Harald Hanche-Olsen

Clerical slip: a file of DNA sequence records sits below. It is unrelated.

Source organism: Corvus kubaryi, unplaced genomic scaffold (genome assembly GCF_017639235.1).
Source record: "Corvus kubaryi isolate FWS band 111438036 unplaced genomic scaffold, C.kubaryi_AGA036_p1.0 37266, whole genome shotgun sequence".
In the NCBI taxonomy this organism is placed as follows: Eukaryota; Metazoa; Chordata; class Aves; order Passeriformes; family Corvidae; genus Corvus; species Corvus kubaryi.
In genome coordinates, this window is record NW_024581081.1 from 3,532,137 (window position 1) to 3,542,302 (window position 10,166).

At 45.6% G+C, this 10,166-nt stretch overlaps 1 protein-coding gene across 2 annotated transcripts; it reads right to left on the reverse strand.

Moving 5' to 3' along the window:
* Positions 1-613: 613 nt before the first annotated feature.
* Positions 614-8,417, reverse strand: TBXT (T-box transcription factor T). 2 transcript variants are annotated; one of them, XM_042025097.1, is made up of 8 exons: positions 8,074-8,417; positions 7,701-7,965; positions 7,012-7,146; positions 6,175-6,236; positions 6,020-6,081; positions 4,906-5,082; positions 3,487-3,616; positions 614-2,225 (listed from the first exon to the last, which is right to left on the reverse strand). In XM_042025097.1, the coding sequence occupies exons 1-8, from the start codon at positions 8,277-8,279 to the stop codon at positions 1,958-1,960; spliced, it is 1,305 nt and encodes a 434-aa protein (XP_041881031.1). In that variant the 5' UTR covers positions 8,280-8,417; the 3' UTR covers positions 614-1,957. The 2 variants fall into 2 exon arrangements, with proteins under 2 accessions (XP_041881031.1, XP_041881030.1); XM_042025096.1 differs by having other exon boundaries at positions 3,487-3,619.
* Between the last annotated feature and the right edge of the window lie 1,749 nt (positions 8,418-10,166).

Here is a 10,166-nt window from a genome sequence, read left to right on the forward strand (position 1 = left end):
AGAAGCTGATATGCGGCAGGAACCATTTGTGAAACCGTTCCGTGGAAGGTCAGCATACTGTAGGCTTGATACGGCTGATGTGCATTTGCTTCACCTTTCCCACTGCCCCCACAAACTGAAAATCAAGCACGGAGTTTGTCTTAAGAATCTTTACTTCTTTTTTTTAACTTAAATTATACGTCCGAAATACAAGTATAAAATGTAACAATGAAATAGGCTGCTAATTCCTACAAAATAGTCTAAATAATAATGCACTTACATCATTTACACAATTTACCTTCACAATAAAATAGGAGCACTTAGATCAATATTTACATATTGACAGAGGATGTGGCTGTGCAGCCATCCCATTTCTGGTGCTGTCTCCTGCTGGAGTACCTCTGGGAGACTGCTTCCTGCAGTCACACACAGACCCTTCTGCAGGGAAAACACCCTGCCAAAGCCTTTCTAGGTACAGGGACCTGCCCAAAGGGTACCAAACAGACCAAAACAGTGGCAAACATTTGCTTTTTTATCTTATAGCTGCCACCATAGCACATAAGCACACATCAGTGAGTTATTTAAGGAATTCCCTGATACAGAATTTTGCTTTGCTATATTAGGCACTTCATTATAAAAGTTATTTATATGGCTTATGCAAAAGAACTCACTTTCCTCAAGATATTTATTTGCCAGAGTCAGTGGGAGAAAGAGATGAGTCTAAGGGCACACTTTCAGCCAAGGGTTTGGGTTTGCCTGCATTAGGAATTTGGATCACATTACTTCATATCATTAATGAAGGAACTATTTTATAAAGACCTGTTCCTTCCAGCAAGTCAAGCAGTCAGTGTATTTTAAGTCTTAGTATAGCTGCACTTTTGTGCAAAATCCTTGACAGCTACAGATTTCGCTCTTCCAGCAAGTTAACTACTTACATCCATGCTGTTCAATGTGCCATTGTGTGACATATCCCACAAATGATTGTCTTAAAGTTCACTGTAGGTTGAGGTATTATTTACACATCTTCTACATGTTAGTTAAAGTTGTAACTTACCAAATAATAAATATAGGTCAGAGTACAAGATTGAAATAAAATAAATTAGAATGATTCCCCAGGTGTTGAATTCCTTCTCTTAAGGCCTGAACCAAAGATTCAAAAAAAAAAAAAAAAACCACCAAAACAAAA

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 21h comment inclusion-exclusion principle problem with summations Possible duplicate of Combinatorial Proof for Identity Apr 30 awarded Enlightened Apr 30 awarded Nice Answer Apr 30 comment Does every non-trivial $\mathbb{C}$-algebra contain an element which is not a square? How about the algebraic closure of the polynomial algebra? Or do you want finite-dimensional examples? Do they need to be commutative? Apr 29 comment Is it always true, for a prime $p$, a generator $g$ of $\mathbb{Z}^*_p$ cannot be a quadratic residue modulo $p$? Think about it: If $g$ is a quadratic residue then so is any power of $g$. (P.S. $p=2$ is different. You need to consider only odd primes.) Apr 26 comment $\frac{1}{z}-\frac{1}{\sin z}$ at the origin - Classify singularities The singularity is removable if and only if the function remains bounded near the singularity. It is a pole if the absolute value goes to infinity as you approach the singularity. If neither hold, it is essential. (I wonder what kind of book gives this sort of exercise without having told the students these basic facts first …) Apr 26 comment $\frac{1}{z}-\frac{1}{\sin z}$ at the origin - Classify singularities What do you know about the classification of singularities? Essential, poles, removable? Are those familiar terms? Do you know some of the basic properties of each type? Apr 26 revised $\frac{1}{z}-\frac{1}{\sin z}$ at the origin - Classify singularities Explain more Apr 26 comment $\frac{1}{z}-\frac{1}{\sin z}$ at the origin - Classify singularities My hint is very precise; can't make it more so. But if you want more hints, try to write the fractions on a common denominator. Apr 26 answered $\frac{1}{z}-\frac{1}{\sin z}$ at the origin - Classify singularities Apr 26 revised How do you split a fraction into a sum of fractions? edited tags Apr 26 answered How is the following integral rigorously meant to be understood? Apr 24 answered $A^{2014}=0$ for a matrix A Apr 18 comment the point set is nowhere dense in $X$ It is not in general true in a metric space that a singleton set is not open, nor that any point is an accumulation point. Apr 17 revised Determine the Laurent Series Oops Apr 17 answered Determine the Laurent Series Apr 17 answered Show series $\sum \frac{n^n}{(n+1)^{(n+1)}}$ diverges. Apr 12 comment Prove that $\varphi(m)+ \tau(m)\leqslant m+1$ I had to read your first sentence a few times before I realized that the missing word must be “prime” … Apr 12 answered decidable intersect undecidable Apr 11 comment Difference between $\sum_i\frac{a_i}{b_i}$ and $\frac{\sum_i a_i}{\sum_i b_i}$ @EricThoma If you assume that $\sum a_i$ and $\sum b_i$ diverge, then changing a single datum will make no difference in the limit $N\to\infty$. Your objection is probably still sound in principle, but it will take some more work to make it stick.